In a dynamic M&A driven market companies are increasingly confronted with the challenges of PMI.
While senior management tends to focus on keeping day-to-day business running smoothly and managing corporate assets and commercial aspects, the integration of HSSE can be overlooked or underestimated by the PMI leads, not necessarily because HSSE aspects are considered to be a low priority, but because of limited HSSE exposure and a underdeveloped understanding of critical aspects, issues, obligations and risks as well as opportunities. The resources required for a successful HSSE integration are often underestimated and thus not provided for in the PMI budget or 100-Day Plan.
Among the attendees of an ERM sponsored webinar on post-merger integration, seventy percent had been involved in more than five M&A transactions over the past ten years, however only fifteen percent of the participants described their HSSE integration experience as having been well-organized, engaged, well-resourced and ultimately successful. The large majority described their experience as having been “under-resourced”, “a learning experience”, “disorganized”, “frustrating”, “overwhelming” or “downright chaotic”.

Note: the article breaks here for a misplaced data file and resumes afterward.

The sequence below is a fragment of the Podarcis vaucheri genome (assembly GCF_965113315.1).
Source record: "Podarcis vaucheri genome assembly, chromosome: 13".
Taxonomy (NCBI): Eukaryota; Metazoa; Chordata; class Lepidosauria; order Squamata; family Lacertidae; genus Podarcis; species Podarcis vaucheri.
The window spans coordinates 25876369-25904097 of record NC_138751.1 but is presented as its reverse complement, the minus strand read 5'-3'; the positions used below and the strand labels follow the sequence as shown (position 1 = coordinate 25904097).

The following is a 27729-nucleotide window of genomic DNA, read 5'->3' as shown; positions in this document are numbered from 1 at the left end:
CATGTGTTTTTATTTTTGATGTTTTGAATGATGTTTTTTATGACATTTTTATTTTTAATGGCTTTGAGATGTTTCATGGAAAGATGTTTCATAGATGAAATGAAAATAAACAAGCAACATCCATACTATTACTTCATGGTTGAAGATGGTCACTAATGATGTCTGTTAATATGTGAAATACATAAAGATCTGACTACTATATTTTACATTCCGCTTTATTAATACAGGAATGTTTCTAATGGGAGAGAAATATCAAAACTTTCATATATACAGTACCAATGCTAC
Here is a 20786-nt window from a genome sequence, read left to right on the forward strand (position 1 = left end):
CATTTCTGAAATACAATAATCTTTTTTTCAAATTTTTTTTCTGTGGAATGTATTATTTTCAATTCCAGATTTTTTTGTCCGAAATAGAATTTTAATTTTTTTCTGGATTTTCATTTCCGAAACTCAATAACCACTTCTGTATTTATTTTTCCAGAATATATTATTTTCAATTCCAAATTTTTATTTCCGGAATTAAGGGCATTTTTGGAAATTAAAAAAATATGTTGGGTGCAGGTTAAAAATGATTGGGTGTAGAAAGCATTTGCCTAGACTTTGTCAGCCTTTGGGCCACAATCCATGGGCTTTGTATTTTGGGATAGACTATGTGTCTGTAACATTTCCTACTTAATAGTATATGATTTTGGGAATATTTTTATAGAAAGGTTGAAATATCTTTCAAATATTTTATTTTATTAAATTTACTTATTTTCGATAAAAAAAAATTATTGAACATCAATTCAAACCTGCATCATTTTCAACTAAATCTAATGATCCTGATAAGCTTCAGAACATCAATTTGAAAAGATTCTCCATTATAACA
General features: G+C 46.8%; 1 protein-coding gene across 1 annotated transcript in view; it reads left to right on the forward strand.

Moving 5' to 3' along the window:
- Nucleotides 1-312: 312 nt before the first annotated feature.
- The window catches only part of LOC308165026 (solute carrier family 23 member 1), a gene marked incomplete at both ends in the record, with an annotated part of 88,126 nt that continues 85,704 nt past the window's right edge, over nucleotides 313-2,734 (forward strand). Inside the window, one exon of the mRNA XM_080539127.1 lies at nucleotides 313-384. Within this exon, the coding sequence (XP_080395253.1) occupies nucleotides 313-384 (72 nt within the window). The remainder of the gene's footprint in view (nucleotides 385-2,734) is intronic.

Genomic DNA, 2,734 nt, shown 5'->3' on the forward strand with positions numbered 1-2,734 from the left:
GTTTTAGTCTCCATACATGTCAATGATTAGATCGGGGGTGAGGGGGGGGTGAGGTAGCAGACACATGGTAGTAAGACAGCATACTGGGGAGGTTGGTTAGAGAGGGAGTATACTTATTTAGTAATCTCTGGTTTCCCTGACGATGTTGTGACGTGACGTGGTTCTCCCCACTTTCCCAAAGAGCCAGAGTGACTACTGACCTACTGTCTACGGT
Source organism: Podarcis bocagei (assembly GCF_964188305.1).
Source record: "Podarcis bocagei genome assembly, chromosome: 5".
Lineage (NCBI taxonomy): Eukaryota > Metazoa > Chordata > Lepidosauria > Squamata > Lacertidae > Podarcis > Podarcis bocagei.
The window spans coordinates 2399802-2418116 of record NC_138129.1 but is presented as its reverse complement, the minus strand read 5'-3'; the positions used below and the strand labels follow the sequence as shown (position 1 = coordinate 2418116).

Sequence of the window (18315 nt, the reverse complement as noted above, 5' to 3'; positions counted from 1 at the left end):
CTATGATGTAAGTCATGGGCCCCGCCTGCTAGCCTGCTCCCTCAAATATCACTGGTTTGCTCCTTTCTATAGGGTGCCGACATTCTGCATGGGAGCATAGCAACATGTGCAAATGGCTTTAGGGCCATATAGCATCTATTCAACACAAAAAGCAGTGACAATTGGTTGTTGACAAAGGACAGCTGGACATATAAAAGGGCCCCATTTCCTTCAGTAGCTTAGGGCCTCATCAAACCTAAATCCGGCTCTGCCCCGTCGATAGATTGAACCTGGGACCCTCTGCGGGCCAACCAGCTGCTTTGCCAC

These situations are exacerbated by the fact that, in most companies, the resources and funding available to support integration decline rapidly over time once the transaction has closed. Thus, even though the bulk of integration activities are yet to be completed or even started when the deal is announced, planning and prioritizing and budgeting these activities should ideally be initiated pre-closing as part of the due diligence process, and underlying HSSE integration needs must be communicated to corporate management early on to allow for appropriate allocation of both CAPEX and OPEX to drive a successful PMI process.
A slow start to HSSE integration can adversely affect business continuity, create unnecessary risk and liability exposure as well materially inhibit the leveraging of deal driving synergies, HSE leaders should develop a clear vision of their priorities for the first hundred days of a PMI before the merger is completed or the acquisition is closed. If this is not done, integration plans might lack clear direction, rendering integration activities cumbersome, inefficient and ineffective.